Offshore Wind Takes Off at Last. States Have Been Counting on It.
The United States currently produces almost no electricity from wind farms in ocean waters. That’s about to change—fast.
State leaders have spent years laying the groundwork: requiring their utilities to purchase set amounts of offshore power by certain dates, investing in ports and transmission infrastructure and setting up workforce training programs.
As a quickly growing list of projects enters the permitting and construction phases, many states are betting on offshore wind to be a crucial source of renewable power—and an economic driver that will create thousands of manufacturing and maritime jobs.
“There’s been an extraordinary ramp-up in activity,” said New Hampshire state Sen. David Watters, a Democrat. “The industry is really maturing, the cost is coming down dramatically and states are figuring out the policies they want to support to encourage the industry.”
Watters is sponsoring bills that would increase New Hampshire’s role in planning offshore wind development—with the intent of protecting fisheries and the environment—and likely steer more state power purchases toward offshore wind.
The Biden administration has set a goal of reaching 30 gigawatts of offshore wind capacity by 2030, enough to power more than 10 million homes. Eight East Coast states have individually set goals or mandates that total 39 gigawatts of capacity by 2040.
While the offshore wind projects in various stages of development already represent more than 35 gigawatts of production, those projects may take many years to complete. The Biden administration has said the country can reach 110 gigawatts of offshore wind production by 2050.
The vast majority of offshore wind projects are located in federal waters overseen by the Bureau of Ocean Energy Management, which is part of the Department of the Interior. But state policies around electricity purchases and carbon emissions have played a major role in driving the industry.
“We are seeing a lot of movement,” said Walt Musial, principal engineer with the National Renewable Energy Laboratory and a leading offshore wind expert. “The development of these projects takes a long time, but hard policies coming from the states have enabled these projects to happen.”
While the East Coast will see the nation’s first utility-scale offshore wind farm next year, Pacific states are further behind, because the steeper shoreline requires newly emerging technology. Experts also see future potential in the Great Lakes, Gulf of Mexico and Hawaii.
Many challenges remain. Many seaports still lack the capacity to handle giant towers and turbines. Some areas will need significant upgrades to their grids to bring electricity onshore. And it will take time to build up domestic manufacturing and the sizable workforce required for such projects.
“We’re seeing state legislatures trying to tackle the pieces that need to be in place to capitalize on what the federal government is pushing forward,” said Ava Ibanez, project manager for ocean policy with the National Caucus of Environmental Legislators, a collaborative forum for state lawmakers. “If there's not a focus on every part of the puzzle, it's not going to come together.”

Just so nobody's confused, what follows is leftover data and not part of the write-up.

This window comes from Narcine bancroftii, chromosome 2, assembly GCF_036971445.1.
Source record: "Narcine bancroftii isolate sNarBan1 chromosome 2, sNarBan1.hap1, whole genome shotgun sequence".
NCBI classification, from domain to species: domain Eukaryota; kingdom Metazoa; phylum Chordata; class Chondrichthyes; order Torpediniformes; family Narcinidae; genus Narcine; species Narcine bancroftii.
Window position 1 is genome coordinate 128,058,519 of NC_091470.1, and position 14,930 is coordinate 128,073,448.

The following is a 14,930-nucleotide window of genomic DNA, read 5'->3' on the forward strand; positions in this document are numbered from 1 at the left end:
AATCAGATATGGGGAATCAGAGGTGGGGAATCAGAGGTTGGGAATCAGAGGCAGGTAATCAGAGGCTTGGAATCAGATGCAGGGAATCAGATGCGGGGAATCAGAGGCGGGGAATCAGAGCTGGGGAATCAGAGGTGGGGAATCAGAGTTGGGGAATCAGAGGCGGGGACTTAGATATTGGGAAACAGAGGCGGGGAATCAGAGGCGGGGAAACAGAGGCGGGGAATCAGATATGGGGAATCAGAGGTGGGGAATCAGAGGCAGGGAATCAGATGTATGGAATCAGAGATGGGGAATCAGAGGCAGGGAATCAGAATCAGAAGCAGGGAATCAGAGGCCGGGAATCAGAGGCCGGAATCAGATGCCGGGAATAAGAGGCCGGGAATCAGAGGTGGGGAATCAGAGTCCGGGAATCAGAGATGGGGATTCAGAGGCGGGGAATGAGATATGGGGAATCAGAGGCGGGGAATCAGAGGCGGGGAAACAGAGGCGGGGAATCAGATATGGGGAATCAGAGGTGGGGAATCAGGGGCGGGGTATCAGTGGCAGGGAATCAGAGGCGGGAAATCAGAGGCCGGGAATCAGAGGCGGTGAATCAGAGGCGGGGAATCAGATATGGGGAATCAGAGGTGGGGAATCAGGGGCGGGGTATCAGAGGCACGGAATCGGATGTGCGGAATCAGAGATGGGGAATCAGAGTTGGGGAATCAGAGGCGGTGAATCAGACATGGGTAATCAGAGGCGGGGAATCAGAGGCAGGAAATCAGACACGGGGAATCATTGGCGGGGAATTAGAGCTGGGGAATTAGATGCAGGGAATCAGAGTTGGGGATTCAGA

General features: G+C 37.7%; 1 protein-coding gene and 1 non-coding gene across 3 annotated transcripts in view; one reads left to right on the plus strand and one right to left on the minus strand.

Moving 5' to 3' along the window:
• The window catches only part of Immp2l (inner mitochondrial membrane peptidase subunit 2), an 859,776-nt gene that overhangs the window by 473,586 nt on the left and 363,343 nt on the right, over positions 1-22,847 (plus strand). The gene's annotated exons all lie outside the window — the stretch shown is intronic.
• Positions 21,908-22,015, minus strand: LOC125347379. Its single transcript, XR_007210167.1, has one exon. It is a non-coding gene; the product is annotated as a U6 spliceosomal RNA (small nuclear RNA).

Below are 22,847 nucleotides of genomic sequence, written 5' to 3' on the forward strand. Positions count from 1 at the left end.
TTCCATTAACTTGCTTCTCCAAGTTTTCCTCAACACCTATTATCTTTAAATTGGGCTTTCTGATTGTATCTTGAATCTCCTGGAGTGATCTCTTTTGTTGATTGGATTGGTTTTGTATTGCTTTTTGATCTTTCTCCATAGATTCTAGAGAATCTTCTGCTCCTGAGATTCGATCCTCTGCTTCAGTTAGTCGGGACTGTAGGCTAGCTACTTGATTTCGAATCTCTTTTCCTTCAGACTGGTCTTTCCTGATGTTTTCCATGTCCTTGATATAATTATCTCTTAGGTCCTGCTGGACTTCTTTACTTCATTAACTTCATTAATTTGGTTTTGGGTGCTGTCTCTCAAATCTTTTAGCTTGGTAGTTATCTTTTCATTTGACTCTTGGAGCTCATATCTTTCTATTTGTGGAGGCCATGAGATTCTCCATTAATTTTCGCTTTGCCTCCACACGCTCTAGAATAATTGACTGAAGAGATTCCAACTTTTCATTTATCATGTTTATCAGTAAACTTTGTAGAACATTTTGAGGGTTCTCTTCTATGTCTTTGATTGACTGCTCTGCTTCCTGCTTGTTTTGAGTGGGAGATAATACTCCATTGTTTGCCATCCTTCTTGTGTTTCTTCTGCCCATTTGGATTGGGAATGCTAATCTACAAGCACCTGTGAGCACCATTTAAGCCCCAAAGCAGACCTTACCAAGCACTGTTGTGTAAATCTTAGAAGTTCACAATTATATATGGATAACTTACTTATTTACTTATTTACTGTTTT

States also will have to evaluate whether wind farms harm marine life or commercial fishing, and how such conflicts should be resolved.
‘No Other Choice’
As states transition away from gas-powered cars and furnaces, they expect their need for electricity to increase. Many have committed to providing that electricity from renewable sources. Smaller states, such as those in New England, have limited space to site solar projects and onshore wind, making their access to the ocean a crucial part of their transition to renewables. Many state officials have said that it will be impossible to meet their clean energy goals without significant offshore wind production.
Ocean winds remain strong during evening hours, when electricity demand spikes but solar sites are offline. Offshore wind also has the potential to offset some decline in solar production during the winter months.
“What you're really looking for is a diversity of energy supply that would both back up the solar and provide an alternative as we're dependent on these different weather-related energy sources to supply us,” Musial said. “When you put them together, they can provide a more holistic energy supply, and in a lot of places, there’s no other choice.”
As the offshore wind industry matures, many leaders are hopeful that it will become one of the cheapest sources of clean electricity, though that’s expected to vary by region. Some gas companies such as Shell have added offshore wind projects to their portfolio. Other fossil fuel interests have financed efforts to oppose such projects, teaming up with groups concerned about ocean views or commercial fishing.
East Coast State Commitments
The Biden administration has designated some new areas in federal waters as potential wind energy sites and offered leases for projects in other areas.
As projects get closer to reality, states are jostling to claim the jobs they will provide. Several governors have proposed massive offshore wind investments as part of their 2022 budget packages. New York Gov. Kathy Hochul, a Democrat, has called for $500 million in funding for ports, manufacturing and supply chain infrastructure to support offshore wind.
Doreen Harris, president and CEO of the New York State Energy Research and Development Authority, noted that most of the state’s renewable energy production is in upstate New York, far from its largest population center in New York City. Offshore production is the city’s best option to tap into clean power, she said.
“Offshore wind provides a resource that is pretty unique, because it gives us the ability to inject massive amounts of renewables into those load centers,” she said.